The Norman Transcript

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April 5, 2013

Teaching wild boys that wild days are over

NORMAN — Q: We have two boys, 8 and 7. They are completely, and I mean completely, out of control. They constantly argue, fight and tattle. If they’re not fighting, they’re playing chaotically. Homework is a constant battle, and getting them to bed takes more than an hour.

To top it off, they completely ignore us when we give them instructions, and one boy’s disobedience seems to make the other boy worse. It’s driving me absolutely nuts, but they don’t seem to care.

We can’t go out in public or have people over to our house because their behavior is at its worst when other people are around. They love an audience. Please help.

 

A: When unresolved discipline problems have piled up to this level, parents begin acting frustrated, frazzled, and frantic, all of which simply makes matters worse. No discipline approach is going to work when parents are at wits’ end. And when, under these circumstances, some method doesn’t work, the defeat results in a greater feeling of despair, greater frustration, and yet another haphazard approach that’s bound to fail.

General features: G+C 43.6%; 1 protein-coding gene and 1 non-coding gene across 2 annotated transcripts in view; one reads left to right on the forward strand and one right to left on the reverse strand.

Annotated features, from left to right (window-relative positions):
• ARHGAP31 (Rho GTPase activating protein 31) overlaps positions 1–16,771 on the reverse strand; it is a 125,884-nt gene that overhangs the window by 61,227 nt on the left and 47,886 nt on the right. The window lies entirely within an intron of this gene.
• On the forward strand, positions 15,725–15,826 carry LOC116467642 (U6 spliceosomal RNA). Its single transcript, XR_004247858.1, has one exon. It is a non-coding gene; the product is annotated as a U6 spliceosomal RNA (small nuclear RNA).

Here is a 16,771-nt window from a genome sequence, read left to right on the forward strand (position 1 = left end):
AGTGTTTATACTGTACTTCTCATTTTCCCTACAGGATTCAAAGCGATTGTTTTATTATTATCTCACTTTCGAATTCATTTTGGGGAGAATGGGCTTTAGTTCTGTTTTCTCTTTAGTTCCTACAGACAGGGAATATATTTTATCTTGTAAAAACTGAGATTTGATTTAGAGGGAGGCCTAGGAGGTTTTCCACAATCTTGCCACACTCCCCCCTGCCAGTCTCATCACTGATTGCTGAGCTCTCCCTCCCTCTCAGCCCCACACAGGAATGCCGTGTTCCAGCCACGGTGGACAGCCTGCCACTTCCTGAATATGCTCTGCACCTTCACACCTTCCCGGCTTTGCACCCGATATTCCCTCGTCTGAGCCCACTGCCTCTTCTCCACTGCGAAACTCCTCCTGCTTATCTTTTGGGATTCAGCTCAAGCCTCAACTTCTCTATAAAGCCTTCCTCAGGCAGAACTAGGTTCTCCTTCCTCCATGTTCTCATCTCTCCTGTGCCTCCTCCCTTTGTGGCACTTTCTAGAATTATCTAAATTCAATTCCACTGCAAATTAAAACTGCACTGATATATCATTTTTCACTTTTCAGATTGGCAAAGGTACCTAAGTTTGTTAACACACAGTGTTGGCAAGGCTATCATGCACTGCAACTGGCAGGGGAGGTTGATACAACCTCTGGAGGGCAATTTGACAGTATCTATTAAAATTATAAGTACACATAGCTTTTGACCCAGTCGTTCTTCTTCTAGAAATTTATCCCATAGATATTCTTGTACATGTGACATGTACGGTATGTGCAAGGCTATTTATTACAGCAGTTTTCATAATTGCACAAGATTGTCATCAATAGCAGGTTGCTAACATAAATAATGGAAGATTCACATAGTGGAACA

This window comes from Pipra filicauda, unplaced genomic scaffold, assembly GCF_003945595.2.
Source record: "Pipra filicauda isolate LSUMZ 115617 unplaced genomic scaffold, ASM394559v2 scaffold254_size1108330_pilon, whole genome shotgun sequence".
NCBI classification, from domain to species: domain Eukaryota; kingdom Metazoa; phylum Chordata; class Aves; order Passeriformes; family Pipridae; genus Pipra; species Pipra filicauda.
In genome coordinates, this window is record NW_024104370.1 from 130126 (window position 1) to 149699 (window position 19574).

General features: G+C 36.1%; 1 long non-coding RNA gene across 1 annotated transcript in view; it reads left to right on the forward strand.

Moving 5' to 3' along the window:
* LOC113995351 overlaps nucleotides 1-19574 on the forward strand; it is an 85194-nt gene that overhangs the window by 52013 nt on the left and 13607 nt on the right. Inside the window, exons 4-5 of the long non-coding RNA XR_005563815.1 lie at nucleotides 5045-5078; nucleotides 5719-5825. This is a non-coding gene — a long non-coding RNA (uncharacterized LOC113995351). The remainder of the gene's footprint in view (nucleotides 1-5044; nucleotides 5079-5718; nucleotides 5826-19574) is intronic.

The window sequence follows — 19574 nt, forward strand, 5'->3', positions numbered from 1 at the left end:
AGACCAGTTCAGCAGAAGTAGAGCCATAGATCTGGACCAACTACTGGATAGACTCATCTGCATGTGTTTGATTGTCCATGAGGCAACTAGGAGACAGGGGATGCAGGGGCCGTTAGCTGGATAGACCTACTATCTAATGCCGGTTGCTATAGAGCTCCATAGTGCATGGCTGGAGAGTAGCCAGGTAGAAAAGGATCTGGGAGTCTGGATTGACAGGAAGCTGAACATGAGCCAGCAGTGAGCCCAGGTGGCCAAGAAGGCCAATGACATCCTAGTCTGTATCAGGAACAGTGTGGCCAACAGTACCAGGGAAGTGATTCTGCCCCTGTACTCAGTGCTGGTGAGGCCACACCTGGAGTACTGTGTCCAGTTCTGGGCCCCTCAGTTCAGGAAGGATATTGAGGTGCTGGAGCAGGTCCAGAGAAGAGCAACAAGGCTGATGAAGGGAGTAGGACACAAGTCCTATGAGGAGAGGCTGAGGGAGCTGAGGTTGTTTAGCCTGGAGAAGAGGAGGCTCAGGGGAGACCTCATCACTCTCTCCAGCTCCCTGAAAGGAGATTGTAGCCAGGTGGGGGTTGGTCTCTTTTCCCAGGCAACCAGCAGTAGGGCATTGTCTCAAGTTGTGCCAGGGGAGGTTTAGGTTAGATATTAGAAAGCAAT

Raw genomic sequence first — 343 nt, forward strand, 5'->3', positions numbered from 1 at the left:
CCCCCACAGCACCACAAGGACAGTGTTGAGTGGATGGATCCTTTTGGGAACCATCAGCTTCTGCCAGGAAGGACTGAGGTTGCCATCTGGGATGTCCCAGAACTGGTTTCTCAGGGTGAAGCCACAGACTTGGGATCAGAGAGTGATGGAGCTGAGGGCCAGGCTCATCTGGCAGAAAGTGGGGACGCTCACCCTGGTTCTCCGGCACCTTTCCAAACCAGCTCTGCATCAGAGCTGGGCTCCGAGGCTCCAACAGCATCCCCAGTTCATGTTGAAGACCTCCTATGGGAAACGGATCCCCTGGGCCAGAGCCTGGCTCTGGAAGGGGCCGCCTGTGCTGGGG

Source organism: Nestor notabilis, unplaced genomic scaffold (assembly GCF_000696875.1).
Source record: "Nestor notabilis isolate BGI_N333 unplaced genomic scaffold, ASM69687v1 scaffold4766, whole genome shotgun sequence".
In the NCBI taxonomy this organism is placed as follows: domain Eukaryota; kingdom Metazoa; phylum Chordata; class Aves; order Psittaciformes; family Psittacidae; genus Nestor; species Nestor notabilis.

To begin solving the numerous problems you’re experiencing with these wild boys, you’re going to have to focus on one problem, and one problem only. While doing so, you will need to let the others “fall by the wayside.” Just muddle through them as well as you can, the important thing being that you stop losing your cool. How do you stop losing your cool? By experiencing some success, and by realizing that these problems are not insurmountable. You are in desperate need of some optimism, and I’m going to do my best to help you acquire it.

I’m going to recommend that you focus on the sibling conflict. Remember, even though the other problems are as big or bigger, you’re just going to let them go for the time being. After all, they’re not going to get any worse. I know it’s hard, but you need to take a deep breath and accept that if you try to solve more than one of these problems at a time, you’ll end up solving none.

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